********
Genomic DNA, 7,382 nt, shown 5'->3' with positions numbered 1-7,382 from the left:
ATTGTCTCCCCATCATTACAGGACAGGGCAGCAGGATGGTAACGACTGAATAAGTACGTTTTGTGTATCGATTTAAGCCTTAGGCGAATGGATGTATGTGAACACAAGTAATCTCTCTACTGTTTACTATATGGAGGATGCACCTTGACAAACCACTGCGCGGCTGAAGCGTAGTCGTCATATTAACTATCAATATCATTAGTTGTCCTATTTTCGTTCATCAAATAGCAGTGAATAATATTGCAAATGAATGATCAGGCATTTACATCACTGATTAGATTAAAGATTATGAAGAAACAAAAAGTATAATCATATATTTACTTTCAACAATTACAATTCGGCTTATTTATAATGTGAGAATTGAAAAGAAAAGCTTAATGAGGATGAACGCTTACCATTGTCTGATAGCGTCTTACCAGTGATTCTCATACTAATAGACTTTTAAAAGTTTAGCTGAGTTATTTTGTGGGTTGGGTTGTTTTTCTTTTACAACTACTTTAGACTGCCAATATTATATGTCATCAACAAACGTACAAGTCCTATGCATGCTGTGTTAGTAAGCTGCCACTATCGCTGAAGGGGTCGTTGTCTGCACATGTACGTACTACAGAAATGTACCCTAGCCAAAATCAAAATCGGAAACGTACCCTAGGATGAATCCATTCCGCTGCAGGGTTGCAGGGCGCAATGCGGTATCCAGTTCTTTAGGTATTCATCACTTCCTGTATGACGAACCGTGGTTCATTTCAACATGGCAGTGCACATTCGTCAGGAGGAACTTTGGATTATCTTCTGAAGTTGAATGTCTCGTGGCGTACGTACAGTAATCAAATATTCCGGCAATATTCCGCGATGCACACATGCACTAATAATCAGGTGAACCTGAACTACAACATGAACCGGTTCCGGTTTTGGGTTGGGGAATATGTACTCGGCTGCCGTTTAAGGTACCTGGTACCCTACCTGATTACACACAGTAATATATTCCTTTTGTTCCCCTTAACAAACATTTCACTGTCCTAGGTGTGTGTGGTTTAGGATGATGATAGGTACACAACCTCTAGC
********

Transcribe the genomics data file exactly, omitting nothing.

Genomic DNA, 7,382 nt, shown 5'->3' with positions numbered 1-7,382 from the left:
ATTGTCTCCCCATCATTACAGGACAGGGCAGCAGGATGGTAACGACTGAATAAGTACGTTTTGTGTATCGATTTAAGCCTTAGGCGAATGGATGTATGTGAACACAAGTAATCTCTCTACTGTTTACTATATGGAGGATGCACCTTGACAAACCACTGCGCGGCTGAAGCGTAGTCGTCATATTAACTATCAATATCATTAGTTGTCCTATTTTCGTTCATCAAATAGCAGTGAATAATATTGCAAATGAATGATCAGGCATTTACATCACTGATTAGATTAAAGATTATGAAGAAACAAAAAGTATAATCATATATTTACTTTCAACAATTACAATTCGGCTTATTTATAATGTGAGAATTGAAAAGAAAAGCTTAATGAGGATGAACGCTTACCATTGTCTGATAGCGTCTTACCAGTGATTCTCATACTAATAGACTTTTAAAAGTTTAGCTGAGTTATTTTGTGGGTTGGGTTGTTTTTCTTTTACAACTACTTTAGACTGCCAATATTATATGTCATCAACAAACGTACAAGTCCTATGCATGCTGTGTTAGTAAGCTGCCACTATCGCTGAAGGGGTCGTTGTCTGCACATGTACGTACTACAGAAATGTACCCTAGCCAAAATCAAAATCGGAAACGTACCCTAGGATGAATCCATTCCGCTGCAGGGTTGCAGGGCGCAATGCGGTATCCAGTTCTTTAGGTATTCATCACTTCCTGTATGACGAACCGTGGTTCATTTCAACATGGCAGTGCACATTCGTCAGGAGGAACTTTGGATTATCTTCTGAAGTTGAATGTCTCGTGGCGTACGTACAGTAATCAAATATTCCGGCAATATTCCGCGATGCACACATGCACTAATAATCAGGTGAACCTGAACTACAACATGAACCGGTTCCGGTTTTGGGTTGGGGAATATGTACTCGGCTGCCGTTTAAGGTACCTGGTACCCTACCTGATTACACACAGTAATATATTCCTTTTGTTCCCCTTAACAAACATTTCACTGTCCTAGGTGTGTGTGGTTTAGGATGATGATAGGTACACAACCTCTAGC